UPPER WEST SIDE, Manhattan (PIX11) — The mother who filmed a now viral video, which she said shows a Sesame Place performer in Philadelphia ignoring her Black daughter and niece, spoke out on the Upper West Side on Wednesday with her attorney.
The clip, which has been viewed millions of times on social media, shows the character Rosita high-fiving guests at the theme park on Saturday. Jodi Brown said her six-year-old daughter Nylah and niece Skylar were intentionally dismissed as the performer gestured “no.”
“For little children, they should not have to experience such hurt and embarrassment from a character who’s supposed to bring joy,” Brown said.
B’Ivory LaMarr is the family attorney.
“I know our Black girls are magic, but I didn’t know that they were invisible,” LaMarr said.
A statement issued by Sesame Place on Instagram said the gesture was not racially motivated and was “a response to multiple requests from someone in the crowd who asked Rosita to hold their child for a photo, which is not permitted.” But LaMarr doesn’t believe it’s true.
“It’s false,” LaMarr said. “We believe it’s false.”
LaMarr said if Sesame Place does not issue an apology by Wednesday night taking full responsibility for the performer’s actions, his office will release additional evidence that they claim shows a different perspective.
“When you see what happened before and what happened after … and because America has not seen what happened after, we’ll show you tomorrow,” LaMarr added.
He claims the performer immediately embraced another child after allegedly rejecting the two Black girls.
In the same statement, the theme park said the customers make it difficult for performers to see at lower levels.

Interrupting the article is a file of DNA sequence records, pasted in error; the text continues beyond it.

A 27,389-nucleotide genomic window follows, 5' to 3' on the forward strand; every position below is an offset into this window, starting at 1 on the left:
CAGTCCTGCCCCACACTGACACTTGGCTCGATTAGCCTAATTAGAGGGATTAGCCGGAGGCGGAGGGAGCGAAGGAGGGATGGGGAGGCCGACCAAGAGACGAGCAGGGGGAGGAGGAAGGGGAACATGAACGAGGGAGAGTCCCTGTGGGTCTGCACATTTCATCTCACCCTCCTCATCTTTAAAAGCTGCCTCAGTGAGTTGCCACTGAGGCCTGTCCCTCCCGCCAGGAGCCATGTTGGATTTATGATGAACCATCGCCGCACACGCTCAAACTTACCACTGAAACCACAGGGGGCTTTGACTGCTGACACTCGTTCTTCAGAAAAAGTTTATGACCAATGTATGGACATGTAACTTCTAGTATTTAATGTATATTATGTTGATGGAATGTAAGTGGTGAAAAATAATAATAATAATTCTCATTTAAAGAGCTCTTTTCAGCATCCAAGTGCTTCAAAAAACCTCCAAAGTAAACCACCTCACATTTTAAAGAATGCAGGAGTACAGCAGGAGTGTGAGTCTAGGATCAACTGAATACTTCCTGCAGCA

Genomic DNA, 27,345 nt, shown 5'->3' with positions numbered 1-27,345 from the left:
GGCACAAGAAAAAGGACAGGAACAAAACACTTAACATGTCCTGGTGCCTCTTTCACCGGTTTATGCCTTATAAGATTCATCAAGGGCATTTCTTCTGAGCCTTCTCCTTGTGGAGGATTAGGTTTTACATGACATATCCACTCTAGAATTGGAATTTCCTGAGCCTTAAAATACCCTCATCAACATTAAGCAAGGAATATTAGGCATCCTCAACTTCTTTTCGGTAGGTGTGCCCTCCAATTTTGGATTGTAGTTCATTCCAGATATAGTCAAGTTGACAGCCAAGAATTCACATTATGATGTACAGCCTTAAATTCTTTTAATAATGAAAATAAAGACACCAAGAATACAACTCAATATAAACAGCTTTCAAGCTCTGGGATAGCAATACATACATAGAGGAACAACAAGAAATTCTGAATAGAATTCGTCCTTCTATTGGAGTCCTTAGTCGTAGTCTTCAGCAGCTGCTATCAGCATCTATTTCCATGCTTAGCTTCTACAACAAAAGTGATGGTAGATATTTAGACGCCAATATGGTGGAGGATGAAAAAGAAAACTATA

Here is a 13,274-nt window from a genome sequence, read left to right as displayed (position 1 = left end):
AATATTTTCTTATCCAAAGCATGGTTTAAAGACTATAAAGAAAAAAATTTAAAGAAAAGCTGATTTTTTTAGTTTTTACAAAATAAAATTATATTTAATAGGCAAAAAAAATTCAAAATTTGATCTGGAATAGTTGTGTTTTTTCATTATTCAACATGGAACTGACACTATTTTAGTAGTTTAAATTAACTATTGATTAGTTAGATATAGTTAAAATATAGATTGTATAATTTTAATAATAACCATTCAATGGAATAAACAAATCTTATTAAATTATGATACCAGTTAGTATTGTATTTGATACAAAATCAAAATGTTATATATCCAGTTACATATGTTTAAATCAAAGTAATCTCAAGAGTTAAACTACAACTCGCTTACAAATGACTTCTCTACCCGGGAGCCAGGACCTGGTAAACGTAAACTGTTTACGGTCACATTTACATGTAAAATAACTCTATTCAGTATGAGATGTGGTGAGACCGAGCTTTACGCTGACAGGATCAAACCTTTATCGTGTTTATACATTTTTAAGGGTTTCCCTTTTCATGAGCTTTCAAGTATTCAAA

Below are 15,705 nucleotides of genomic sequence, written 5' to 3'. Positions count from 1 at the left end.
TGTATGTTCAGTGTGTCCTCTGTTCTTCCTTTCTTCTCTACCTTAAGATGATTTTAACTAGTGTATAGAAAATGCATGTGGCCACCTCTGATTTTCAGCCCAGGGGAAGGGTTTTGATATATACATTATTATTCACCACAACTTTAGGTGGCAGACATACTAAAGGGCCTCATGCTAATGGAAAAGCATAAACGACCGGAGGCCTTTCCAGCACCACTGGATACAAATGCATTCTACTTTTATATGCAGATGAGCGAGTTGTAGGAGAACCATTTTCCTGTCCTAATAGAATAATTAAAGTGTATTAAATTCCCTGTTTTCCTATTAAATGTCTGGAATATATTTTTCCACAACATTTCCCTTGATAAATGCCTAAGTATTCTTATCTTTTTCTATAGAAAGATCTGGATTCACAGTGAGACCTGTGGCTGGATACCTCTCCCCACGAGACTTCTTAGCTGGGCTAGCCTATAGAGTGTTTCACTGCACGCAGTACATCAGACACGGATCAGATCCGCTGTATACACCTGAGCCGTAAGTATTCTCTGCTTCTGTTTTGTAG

“If that is the case, that the costume has some blind spots, then the costumes need to be changed and the customers don’t need to know anything about it,” activist Tamika Mallory said.
The family is also demanding the performer be fired and all mental health and other health care expenses be covered. Brown was at the presser with her niece, Nylah. She said her daughter Skylar is in isolation because of the trauma she experienced.
Brown shared this message with the six-year-old girls.
“Love outweighs hate and not everyone is a bad person, so you may have encountered a bad person that day, but I’m going to make sure that they know that there [are] millions other people who’s here to support them and love them,” Brown added.
The attorney also said they are not going to file a lawsuit and that it’s a last resort because they don’t want to drag the children through the litigation process. What they want instead is healing and for change to happen.
They said they’re speaking up for the principle and not for money.
PIX11 News reached out to Sesame Place for comment and is waiting to hear back, but in a second statement on Instagram this week, the theme park said it apologizes to the family and is taking action to do better. Sesame Place said it will be training employees for a more inclusive and equitable experience.